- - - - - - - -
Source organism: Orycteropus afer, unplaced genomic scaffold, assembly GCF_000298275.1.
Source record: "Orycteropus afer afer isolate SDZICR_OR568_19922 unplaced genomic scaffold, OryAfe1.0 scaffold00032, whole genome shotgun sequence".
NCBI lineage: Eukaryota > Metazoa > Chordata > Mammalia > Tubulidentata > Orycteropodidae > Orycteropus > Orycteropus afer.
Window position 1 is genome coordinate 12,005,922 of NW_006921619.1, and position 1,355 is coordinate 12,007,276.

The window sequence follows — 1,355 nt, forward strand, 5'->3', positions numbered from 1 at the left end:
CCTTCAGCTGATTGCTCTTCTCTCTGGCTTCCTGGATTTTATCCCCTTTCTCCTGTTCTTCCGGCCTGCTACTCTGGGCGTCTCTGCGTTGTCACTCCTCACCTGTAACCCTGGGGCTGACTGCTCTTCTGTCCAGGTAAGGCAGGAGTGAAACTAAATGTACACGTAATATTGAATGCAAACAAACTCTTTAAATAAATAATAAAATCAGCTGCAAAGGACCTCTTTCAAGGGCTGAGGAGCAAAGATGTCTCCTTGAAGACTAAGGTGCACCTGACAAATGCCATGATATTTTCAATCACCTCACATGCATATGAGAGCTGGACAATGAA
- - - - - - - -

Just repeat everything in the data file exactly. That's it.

Source organism: Orycteropus afer, unplaced genomic scaffold, assembly GCF_000298275.1.
Source record: "Orycteropus afer afer isolate SDZICR_OR568_19922 unplaced genomic scaffold, OryAfe1.0 scaffold00032, whole genome shotgun sequence".
NCBI lineage: Eukaryota > Metazoa > Chordata > Mammalia > Tubulidentata > Orycteropodidae > Orycteropus > Orycteropus afer.
Window position 1 is genome coordinate 12,005,922 of NW_006921619.1, and position 1,355 is coordinate 12,007,276.

The window sequence follows — 1,355 nt, forward strand, 5'->3', positions numbered from 1 at the left end:
CCTTCAGCTGATTGCTCTTCTCTCTGGCTTCCTGGATTTTATCCCCTTTCTCCTGTTCTTCCGGCCTGCTACTCTGGGCGTCTCTGCGTTGTCACTCCTCACCTGTAACCCTGGGGCTGACTGCTCTTCTGTCCAGGTAAGGCAGGAGTGAAACTAAATGTACACGTAATATTGAATGCAAACAAACTCTTTAAATAAATAATAAAATCAGCTGCAAAGGACCTCTTTCAAGGGCTGAGGAGCAAAGATGTCTCCTTGAAGACTAAGGTGCACCTGACAAATGCCATGATATTTTCAATCACCTCACATGCATATGAGAGCTGGACAATGAA